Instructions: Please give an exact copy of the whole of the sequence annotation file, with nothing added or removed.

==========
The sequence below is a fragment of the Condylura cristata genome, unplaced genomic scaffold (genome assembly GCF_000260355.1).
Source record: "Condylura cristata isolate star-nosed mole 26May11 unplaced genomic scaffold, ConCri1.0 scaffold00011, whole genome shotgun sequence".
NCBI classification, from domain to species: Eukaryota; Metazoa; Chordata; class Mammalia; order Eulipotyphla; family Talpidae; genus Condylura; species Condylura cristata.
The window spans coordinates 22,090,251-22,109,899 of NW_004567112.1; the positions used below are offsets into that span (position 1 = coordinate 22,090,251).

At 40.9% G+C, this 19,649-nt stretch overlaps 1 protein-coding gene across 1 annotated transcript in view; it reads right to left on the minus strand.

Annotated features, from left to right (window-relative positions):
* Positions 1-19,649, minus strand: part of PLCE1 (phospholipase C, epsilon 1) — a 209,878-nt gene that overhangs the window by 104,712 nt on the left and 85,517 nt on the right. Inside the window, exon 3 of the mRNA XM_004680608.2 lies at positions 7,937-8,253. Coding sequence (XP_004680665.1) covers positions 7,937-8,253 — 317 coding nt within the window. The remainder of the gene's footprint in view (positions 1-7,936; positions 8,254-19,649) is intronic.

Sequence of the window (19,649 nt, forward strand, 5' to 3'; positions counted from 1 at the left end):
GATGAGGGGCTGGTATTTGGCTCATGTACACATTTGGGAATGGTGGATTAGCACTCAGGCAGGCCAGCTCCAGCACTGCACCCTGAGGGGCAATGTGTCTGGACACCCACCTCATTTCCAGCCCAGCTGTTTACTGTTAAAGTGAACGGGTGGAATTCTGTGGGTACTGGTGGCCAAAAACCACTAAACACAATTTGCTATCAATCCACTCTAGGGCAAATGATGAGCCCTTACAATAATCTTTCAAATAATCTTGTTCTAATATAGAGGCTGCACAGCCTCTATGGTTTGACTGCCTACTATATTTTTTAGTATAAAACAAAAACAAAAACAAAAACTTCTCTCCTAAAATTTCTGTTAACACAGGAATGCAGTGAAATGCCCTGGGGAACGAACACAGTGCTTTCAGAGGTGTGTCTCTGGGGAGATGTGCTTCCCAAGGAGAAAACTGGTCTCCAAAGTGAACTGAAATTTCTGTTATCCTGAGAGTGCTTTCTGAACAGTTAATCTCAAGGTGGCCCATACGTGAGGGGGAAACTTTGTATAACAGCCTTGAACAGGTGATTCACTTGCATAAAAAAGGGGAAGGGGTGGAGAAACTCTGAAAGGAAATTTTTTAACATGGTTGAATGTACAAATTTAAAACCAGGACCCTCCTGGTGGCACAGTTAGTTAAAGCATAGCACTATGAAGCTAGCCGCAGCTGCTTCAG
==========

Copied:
The sequence below is a fragment of the Condylura cristata genome, unplaced genomic scaffold (genome assembly GCF_000260355.1).
Source record: "Condylura cristata isolate star-nosed mole 26May11 unplaced genomic scaffold, ConCri1.0 scaffold00011, whole genome shotgun sequence".
NCBI classification, from domain to species: Eukaryota; Metazoa; Chordata; class Mammalia; order Eulipotyphla; family Talpidae; genus Condylura; species Condylura cristata.
The window spans coordinates 22,090,251-22,109,899 of NW_004567112.1; the positions used below are offsets into that span (position 1 = coordinate 22,090,251).

At 40.9% G+C, this 19,649-nt stretch overlaps 1 protein-coding gene across 1 annotated transcript in view; it reads right to left on the minus strand.

Annotated features, from left to right (window-relative positions):
* Positions 1-19,649, minus strand: part of PLCE1 (phospholipase C, epsilon 1) — a 209,878-nt gene that overhangs the window by 104,712 nt on the left and 85,517 nt on the right. Inside the window, exon 3 of the mRNA XM_004680608.2 lies at positions 7,937-8,253. Coding sequence (XP_004680665.1) covers positions 7,937-8,253 — 317 coding nt within the window. The remainder of the gene's footprint in view (positions 1-7,936; positions 8,254-19,649) is intronic.

Sequence of the window (19,649 nt, forward strand, 5' to 3'; positions counted from 1 at the left end):
GATGAGGGGCTGGTATTTGGCTCATGTACACATTTGGGAATGGTGGATTAGCACTCAGGCAGGCCAGCTCCAGCACTGCACCCTGAGGGGCAATGTGTCTGGACACCCACCTCATTTCCAGCCCAGCTGTTTACTGTTAAAGTGAACGGGTGGAATTCTGTGGGTACTGGTGGCCAAAAACCACTAAACACAATTTGCTATCAATCCACTCTAGGGCAAATGATGAGCCCTTACAATAATCTTTCAAATAATCTTGTTCTAATATAGAGGCTGCACAGCCTCTATGGTTTGACTGCCTACTATATTTTTTAGTATAAAACAAAAACAAAAACAAAAACTTCTCTCCTAAAATTTCTGTTAACACAGGAATGCAGTGAAATGCCCTGGGGAACGAACACAGTGCTTTCAGAGGTGTGTCTCTGGGGAGATGTGCTTCCCAAGGAGAAAACTGGTCTCCAAAGTGAACTGAAATTTCTGTTATCCTGAGAGTGCTTTCTGAACAGTTAATCTCAAGGTGGCCCATACGTGAGGGGGAAACTTTGTATAACAGCCTTGAACAGGTGATTCACTTGCATAAAAAAGGGGAAGGGGTGGAGAAACTCTGAAAGGAAATTTTTTAACATGGTTGAATGTACAAATTTAAAACCAGGACCCTCCTGGTGGCACAGTTAGTTAAAGCATAGCACTATGAAGCTAGCCGCAGCTGCTTCAG